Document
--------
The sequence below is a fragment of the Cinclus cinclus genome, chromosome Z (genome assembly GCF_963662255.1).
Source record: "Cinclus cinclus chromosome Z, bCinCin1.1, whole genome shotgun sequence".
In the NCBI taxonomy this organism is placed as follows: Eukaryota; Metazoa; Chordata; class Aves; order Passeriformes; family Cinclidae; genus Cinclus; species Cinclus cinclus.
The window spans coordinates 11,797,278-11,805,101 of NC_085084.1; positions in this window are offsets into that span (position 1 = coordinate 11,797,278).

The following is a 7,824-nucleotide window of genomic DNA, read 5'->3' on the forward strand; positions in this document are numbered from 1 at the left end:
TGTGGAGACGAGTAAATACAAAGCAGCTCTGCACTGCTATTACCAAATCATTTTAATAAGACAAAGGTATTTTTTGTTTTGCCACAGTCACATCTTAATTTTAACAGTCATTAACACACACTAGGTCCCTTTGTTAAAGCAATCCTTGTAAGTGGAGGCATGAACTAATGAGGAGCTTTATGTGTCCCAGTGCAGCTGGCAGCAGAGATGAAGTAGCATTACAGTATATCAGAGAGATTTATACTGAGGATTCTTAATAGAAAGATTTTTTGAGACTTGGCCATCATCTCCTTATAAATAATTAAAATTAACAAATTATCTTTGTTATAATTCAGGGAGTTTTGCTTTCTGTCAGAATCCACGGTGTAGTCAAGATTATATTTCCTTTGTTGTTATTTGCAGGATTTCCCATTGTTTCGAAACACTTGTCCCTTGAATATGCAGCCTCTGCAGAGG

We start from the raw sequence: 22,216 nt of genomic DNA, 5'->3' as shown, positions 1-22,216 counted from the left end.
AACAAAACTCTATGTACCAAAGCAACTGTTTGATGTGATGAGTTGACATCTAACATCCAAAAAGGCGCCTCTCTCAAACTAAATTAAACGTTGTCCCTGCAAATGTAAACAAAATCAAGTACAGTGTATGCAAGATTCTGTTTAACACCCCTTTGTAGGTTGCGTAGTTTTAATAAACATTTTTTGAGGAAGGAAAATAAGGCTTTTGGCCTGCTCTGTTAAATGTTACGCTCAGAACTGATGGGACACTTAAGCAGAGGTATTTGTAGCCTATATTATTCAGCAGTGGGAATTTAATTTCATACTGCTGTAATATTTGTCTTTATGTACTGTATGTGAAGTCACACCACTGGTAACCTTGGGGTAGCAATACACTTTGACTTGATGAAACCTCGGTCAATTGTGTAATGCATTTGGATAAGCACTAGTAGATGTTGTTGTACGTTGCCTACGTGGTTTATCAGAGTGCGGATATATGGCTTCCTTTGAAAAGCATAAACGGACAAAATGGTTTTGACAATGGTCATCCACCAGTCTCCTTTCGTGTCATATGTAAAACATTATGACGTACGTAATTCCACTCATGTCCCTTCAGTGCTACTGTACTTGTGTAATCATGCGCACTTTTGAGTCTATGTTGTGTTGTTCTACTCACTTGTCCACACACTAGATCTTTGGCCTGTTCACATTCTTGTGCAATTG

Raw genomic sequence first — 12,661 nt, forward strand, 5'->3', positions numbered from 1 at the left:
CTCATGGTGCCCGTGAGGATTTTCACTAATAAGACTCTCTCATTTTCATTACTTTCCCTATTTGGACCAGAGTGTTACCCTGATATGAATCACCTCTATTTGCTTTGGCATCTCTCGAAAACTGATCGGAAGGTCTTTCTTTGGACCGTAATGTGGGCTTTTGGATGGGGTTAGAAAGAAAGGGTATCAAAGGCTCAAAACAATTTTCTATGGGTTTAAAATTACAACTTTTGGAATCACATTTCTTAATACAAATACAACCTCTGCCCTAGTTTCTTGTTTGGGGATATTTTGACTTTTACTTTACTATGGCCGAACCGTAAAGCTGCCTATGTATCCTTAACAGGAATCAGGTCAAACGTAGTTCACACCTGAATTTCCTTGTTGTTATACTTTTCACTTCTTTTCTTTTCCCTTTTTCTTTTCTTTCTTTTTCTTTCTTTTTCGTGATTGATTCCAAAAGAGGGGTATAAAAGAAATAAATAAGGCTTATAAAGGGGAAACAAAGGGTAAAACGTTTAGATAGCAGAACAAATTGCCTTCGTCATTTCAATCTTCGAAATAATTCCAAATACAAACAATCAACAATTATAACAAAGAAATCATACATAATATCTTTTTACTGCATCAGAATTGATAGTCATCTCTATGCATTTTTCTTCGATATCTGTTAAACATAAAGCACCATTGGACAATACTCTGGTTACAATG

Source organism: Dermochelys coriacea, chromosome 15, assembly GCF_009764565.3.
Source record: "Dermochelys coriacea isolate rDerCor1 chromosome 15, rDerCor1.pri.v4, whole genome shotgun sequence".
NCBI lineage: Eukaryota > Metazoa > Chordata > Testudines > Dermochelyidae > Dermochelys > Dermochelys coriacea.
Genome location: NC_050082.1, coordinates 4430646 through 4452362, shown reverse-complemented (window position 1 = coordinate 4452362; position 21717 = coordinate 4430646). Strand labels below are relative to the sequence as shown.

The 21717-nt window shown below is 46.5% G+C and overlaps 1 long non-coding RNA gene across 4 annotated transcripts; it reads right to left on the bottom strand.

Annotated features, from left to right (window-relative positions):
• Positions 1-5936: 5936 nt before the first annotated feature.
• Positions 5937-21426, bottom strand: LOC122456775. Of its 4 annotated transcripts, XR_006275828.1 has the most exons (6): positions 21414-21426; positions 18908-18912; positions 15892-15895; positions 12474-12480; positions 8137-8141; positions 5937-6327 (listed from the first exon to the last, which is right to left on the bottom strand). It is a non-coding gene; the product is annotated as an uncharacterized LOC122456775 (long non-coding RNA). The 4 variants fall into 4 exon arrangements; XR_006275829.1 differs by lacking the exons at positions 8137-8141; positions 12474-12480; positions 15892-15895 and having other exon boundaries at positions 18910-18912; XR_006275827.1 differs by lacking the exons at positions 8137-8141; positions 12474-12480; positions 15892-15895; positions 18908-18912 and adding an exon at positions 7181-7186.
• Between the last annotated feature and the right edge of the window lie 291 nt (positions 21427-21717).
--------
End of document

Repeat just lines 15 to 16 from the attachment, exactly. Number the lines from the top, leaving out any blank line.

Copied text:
The 21717-nt window shown below is 46.5% G+C and overlaps 1 long non-coding RNA gene across 4 annotated transcripts; it reads right to left on the bottom strand.

Annotated features, from left to right (window-relative positions):